While it’s implied that Sebastian may be genderfluid or non-binary, he seems to use male pronouns–possibly because it takes place before trans and non-binary identity were discussed in European culture.

What I loved: First of all, the art style was just breathtaking. It kind of felt like a cross between a fashion designer’s notebook and a Disney movie. It’s just so vibrant and really captures the feeling of being young, falling in love and discovering who you are for the first time. Generally I’m not much of an aesthetics person but thought that the dresses Lady Crystallia wore were genuinely beautiful.

But the most beautiful thing about The Prince and the Dressmaker was the love story. In the back of the book, Jen Wang notes that she’d originally written Frances and Sebastian as in their twenties. But as she wrote, she felt that writing them as teenagers brought out feelings of self-discovery and first love a lot more strongly. That, I very much agree with. In general, too, the characters were very complex and well-written–I can’t think of one who was necessarily a “villain” or didn’t change or grow over time.

The way that this book explored femininity in men and possibly gender fluidity was also pretty innovative. I think that when people think of AMAB trans or non-binary people, they usually assume that they’re straight (attracted to men) and pretty fixed in their identity. While there are many trans people who fit that description and their stories deserve to be told, I also think it’s important to portray diversity in the trans community like this graphic novel did.

Recommended: Honestly, I can’t think of someone I wouldn’t recommend this to. For LGBT readers, I think this story would feel familiar and uplifting and for non-LGBT ones, I think it could be enlightening. Overall, it reminds me of The Danish Girl if it had been written with a happier ending and for younger audiences (and focused more on gender expression than necessarily gender identity).

YA Review: Earth to Charlie by Justin Olson

TitleEarth to Charlie by Justin Olson

Rating: 4/5

Two-sentence summary: Charlie believes that his mother was abducted by aliens, and he wants them to take him, too. But when he meets Seth, he starts to question whether Earth is really worth leaving behind.

Portrayal of LGBTQ issues: Earth to Charlie isn’t a queer romance but more of a friendship between two boys who are figuring out a lot about themselves and the world around them. It does, however, feature LGBT themes and main characters.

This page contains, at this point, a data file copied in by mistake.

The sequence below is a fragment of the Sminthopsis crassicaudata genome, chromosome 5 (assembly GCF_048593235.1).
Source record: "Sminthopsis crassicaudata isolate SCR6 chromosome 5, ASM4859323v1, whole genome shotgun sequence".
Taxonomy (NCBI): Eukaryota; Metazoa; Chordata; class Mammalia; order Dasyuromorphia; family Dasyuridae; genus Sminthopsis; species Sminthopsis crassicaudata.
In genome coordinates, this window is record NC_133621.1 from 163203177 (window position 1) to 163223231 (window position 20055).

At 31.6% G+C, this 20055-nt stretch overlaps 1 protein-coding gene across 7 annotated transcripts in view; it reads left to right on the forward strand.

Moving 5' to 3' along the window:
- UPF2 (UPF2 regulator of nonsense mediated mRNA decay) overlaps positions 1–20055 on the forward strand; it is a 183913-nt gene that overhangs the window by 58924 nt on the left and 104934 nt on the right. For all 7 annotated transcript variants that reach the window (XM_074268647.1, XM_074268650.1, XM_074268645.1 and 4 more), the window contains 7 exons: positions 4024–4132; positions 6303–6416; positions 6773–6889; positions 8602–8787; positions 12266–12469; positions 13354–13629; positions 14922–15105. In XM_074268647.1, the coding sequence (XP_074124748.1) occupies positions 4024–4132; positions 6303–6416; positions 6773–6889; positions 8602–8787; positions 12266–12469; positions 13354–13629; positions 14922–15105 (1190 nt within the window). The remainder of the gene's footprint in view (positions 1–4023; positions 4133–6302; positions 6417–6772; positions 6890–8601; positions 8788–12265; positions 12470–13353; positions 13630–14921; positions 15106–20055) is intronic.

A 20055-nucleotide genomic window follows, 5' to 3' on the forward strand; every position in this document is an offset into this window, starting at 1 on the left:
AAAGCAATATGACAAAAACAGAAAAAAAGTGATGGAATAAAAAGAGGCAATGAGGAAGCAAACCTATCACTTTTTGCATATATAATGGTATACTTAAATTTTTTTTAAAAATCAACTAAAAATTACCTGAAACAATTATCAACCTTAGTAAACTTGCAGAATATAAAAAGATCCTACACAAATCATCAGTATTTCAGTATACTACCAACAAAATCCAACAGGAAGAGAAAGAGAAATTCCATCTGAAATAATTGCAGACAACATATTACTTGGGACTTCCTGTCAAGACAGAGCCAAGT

In some ways, I think stories like that are just as important as the love stories. We need more books that show queer teens that healthy friendships are just as valid as romantic relationships. And ones that have close, intimate friendships between guys that don’t necessarily lead to romance. There are many different kinds of love, and sometimes platonic love is undervalued in LGBT YA fiction.

What I loved: One of the underlying themes in this story was learning to have compassion for yourself and others, as well as the struggles that each person faces. It was reminiscent of the saying, “Be kind, for everyone you meet is facing a hard battle.”

I think that is such a powerful thought and very needed in queer YA books. Charlie was such a sweet protagonist, and I loved reading about his friendships with his somewhat reclusive neighbor Geoffrey and his classmate Seth. It was one of those books that makes you want to look for the good in people you meet every day and try to get to know them better.

The story itself was beautifully written and had a way of addressing deep issues in a soft, poetic way. It’s implied, for example, that Charlie’s mom suffered from mental illness throughout her life. These allusions are done in a respectful way that doesn’t feel weighted with stigma or overly heavy themes. It’s thoughtful, but also full of hope and authenticity in a way that makes Earth to Charlie feel really genuine.

Recommended: This is one of those books where every character feels like they have a rich backstory and are deserving of love. It’s a wholesome, sweet and sometimes sad story. Earth to Charlie is a perfect story for those looking for a coming-of-age YA about finding friends who make you feel less lonely in this wonderful, strange world.

Note: I was given an ARC in exchange for a fair review.